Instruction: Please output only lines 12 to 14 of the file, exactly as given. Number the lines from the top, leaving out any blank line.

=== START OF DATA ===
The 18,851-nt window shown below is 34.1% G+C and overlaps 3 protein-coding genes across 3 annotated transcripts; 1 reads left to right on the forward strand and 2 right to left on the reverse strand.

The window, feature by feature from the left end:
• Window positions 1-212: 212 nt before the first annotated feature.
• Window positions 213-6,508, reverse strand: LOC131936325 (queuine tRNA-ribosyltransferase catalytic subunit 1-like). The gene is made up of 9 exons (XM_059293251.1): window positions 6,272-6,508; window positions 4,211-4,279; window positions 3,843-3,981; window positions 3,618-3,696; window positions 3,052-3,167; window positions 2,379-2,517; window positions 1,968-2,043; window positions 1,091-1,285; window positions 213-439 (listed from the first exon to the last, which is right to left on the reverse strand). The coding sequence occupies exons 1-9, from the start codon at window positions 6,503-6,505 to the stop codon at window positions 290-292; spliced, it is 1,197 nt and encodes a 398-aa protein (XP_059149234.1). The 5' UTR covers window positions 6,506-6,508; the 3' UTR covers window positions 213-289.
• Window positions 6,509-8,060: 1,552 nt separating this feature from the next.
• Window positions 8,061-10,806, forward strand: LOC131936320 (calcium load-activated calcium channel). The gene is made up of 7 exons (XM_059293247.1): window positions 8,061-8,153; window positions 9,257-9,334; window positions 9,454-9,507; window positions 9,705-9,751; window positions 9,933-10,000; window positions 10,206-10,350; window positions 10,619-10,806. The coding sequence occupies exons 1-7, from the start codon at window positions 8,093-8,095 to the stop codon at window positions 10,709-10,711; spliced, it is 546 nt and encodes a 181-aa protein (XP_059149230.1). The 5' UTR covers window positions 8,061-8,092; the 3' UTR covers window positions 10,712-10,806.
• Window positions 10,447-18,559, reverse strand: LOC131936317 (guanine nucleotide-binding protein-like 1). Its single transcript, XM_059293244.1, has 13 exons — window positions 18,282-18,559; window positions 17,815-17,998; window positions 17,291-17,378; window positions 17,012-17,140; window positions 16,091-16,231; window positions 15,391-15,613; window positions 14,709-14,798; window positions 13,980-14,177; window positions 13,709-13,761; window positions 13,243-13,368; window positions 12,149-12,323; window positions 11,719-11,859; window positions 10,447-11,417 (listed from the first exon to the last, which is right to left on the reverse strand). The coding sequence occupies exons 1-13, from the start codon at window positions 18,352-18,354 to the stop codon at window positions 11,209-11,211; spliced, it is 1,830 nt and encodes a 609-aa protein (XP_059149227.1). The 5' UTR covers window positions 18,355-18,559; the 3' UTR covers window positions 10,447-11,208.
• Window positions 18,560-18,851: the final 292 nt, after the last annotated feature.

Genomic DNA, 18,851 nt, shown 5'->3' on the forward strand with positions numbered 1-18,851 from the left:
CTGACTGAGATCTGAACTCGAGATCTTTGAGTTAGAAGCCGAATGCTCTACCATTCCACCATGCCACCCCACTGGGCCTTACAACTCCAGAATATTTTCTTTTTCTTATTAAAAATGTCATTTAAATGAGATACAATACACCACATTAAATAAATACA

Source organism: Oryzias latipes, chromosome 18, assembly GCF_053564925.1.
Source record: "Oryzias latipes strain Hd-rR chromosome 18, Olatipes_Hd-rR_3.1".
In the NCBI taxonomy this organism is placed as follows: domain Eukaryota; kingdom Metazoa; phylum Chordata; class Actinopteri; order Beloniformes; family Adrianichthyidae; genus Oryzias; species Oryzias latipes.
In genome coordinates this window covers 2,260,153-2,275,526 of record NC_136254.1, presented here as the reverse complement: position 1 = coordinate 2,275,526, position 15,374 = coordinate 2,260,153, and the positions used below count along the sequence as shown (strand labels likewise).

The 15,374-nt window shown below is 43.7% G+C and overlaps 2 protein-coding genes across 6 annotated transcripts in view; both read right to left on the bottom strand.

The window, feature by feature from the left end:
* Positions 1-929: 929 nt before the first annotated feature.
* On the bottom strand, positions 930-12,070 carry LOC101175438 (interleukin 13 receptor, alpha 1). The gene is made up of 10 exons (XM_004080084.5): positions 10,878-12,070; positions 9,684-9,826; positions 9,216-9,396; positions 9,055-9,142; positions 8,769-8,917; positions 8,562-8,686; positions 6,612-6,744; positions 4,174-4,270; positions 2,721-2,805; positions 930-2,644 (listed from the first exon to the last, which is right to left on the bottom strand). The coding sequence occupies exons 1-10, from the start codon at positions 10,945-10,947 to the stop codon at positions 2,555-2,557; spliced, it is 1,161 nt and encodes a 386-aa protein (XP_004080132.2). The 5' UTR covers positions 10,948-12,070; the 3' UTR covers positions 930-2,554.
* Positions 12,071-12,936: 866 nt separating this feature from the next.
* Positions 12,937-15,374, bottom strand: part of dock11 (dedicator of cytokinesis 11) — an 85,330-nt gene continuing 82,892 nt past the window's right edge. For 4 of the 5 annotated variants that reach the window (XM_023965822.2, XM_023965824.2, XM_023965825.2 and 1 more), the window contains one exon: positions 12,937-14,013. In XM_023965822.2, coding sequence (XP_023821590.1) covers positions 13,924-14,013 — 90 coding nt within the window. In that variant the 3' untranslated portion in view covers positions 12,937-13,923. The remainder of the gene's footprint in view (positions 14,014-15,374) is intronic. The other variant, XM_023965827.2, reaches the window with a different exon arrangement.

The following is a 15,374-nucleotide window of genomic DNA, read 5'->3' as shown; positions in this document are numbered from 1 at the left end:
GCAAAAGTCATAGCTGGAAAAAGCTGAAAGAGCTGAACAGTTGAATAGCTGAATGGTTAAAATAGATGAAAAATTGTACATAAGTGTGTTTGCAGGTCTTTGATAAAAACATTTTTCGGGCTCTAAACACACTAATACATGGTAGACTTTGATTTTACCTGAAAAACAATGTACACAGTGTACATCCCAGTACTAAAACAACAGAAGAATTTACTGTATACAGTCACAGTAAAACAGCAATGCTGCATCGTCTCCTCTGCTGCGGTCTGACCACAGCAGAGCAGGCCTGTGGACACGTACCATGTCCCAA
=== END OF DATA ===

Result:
Source record: "Oryzias latipes strain Hd-rR chromosome 18, Olatipes_Hd-rR_3.1".
In the NCBI taxonomy this organism is placed as follows: domain Eukaryota; kingdom Metazoa; phylum Chordata; class Actinopteri; order Beloniformes; family Adrianichthyidae; genus Oryzias; species Oryzias latipes.
In genome coordinates this window covers 2,260,153-2,275,526 of record NC_136254.1, presented here as the reverse complement: position 1 = coordinate 2,275,526, position 15,374 = coordinate 2,260,153, and the positions used below count along the sequence as shown (strand labels likewise).